Thursday, May 22, 2014

why i stopped using perl

I wanted to have a double loop over key-value pairs in a hash. I was doing a sensitivity analysis, so I had a hash that linked parameter names to their values. I wanted to loop over the values in that hash, modifying the values one by one. In each loop, I would copy the original hash, change one value, then run the simulation.

So if I had parameters a, b, and c, each with initial value 1.0, I would want to run simulations where a was changed but b and c left alone, then b changed but a and c left alone, and then c changed.

If you do this the naive way in python, you would get screwed:

d = {'a': 1, 'b': 1, 'c': 1}
for key, value in d.items():
    new_d = d
    new_d[key] = value*1.01
    print new_d

yields

{'a': 1.01, 'c': 1, 'b': 1}
{'a': 1.01, 'c': 1.01, 'b': 1}
{'a': 1.01, 'c': 1.01, 'b': 1.01}

because new_d is never a new object, it just points to the original dictionary d. I verified this by printing id(d) and id(new_d):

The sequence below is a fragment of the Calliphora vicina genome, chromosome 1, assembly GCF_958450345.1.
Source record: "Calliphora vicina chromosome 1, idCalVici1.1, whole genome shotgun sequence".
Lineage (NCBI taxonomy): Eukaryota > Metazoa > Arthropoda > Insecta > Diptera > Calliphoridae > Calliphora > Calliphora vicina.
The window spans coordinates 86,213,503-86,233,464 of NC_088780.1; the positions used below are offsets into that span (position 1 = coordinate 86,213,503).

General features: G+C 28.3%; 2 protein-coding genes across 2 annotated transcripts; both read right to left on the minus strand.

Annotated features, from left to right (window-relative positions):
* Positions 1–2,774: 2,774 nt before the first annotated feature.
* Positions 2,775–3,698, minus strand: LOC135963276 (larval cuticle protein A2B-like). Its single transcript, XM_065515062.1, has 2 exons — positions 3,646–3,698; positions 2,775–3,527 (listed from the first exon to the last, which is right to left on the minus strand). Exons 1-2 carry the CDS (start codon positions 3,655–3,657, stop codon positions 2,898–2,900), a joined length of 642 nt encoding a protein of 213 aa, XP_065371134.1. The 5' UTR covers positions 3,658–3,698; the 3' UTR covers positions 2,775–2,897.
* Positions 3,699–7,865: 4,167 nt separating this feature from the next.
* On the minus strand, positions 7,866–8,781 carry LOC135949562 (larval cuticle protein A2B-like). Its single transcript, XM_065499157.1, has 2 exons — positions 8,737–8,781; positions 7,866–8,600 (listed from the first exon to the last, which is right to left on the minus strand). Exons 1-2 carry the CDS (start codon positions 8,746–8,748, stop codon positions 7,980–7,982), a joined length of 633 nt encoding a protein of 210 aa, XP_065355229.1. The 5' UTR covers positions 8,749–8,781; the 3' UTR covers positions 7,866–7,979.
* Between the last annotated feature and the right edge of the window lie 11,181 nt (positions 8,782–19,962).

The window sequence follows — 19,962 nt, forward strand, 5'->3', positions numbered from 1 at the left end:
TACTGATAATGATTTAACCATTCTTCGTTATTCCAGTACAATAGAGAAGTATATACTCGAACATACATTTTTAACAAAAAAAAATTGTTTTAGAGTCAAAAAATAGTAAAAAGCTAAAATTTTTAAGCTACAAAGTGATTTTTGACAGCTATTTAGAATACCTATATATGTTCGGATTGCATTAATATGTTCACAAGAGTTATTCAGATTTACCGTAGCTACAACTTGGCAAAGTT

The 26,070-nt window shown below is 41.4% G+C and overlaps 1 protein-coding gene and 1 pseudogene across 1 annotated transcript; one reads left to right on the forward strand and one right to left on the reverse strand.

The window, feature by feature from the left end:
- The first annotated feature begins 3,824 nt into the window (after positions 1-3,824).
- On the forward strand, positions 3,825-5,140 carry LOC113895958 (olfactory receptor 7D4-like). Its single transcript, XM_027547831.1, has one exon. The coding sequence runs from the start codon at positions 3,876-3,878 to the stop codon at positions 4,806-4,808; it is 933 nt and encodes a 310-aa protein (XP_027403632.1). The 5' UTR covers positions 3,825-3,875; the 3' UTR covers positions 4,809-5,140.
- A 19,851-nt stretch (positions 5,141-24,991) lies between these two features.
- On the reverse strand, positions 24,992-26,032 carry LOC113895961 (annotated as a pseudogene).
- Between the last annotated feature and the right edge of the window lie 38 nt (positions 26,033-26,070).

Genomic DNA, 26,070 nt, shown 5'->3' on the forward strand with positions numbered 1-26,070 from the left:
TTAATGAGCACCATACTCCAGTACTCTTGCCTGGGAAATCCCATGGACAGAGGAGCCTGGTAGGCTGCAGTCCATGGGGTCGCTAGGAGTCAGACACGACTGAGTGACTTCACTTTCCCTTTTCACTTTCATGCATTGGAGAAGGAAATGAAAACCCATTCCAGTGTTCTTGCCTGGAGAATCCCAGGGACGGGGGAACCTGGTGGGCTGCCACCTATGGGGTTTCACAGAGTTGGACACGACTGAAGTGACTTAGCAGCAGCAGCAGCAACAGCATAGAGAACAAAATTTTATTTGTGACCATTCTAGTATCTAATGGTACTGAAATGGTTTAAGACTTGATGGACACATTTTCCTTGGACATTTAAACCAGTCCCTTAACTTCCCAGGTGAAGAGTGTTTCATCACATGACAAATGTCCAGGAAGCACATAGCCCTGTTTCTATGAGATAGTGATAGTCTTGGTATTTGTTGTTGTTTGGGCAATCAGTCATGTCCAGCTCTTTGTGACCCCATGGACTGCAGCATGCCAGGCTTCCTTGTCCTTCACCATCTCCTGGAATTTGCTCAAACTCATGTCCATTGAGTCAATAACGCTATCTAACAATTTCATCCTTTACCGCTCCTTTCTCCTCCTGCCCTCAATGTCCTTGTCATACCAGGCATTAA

140433372636000
140433372636000

Changing that line to new_d = dict(d) suitably rescues the result:

{'a': 1.01, 'c': 1, 'b': 1}
{'a': 1, 'c': 1.01, 'b': 1}
{'a': 1, 'c': 1, 'b': 1.01}

Doing the (I thought) sensible thing in perl leads to bizarre results:

use 5.10.1;
my %hash = ("a" => 1, "b" => 1, "c" => 1);

while (my ($key, $value) = each %hash) {
    my %new_hash = %hash;
    $new_hash{$key} = value*1.01;
    print "$_: $new_hash{$_}, " for (keys %new_hash);
    print "\n";
}

causes in infinite loop:

c: 1.01, a: 1, b: 1, 
c: 1.01, a: 1, b: 1, 
c: 1.01, a: 1, b: 1, 
c: 1.01, a: 1, b: 1, 
...

I thought I had made the python mistake, so I printed \%hash and \%hash_new, but I saw different memory addresses:

HASH(0x7fc56c032418)
HASH(0x7fc56c037d80)

It turns out that in perl, every hash has exactly one internal iterator. In the first step of the while-loop, that iterator points to c. When I copy the hash, the iterator goes back to the beginning and ends up pointing to c again in the next iteration of the loop.

You can rescue this in a bunch of ways, one of which is to just loop over keys:

for my $key (keys %hash) {

but I was so disgusted by this bizarre and crazy behavior that I just stopped using perl.

Tuesday, May 20, 2014

Pushing to a github repo from a firewalled cluster

I cloned my repo from github, but then when I tried to push, I got this complaint:

$ git push
error: The requested URL returned error: 403 while accessing https://github.com/user/repo.git/info/refs

I fixed this by issuing

$ git remote set-url origin https://user@github.com/user/repo.git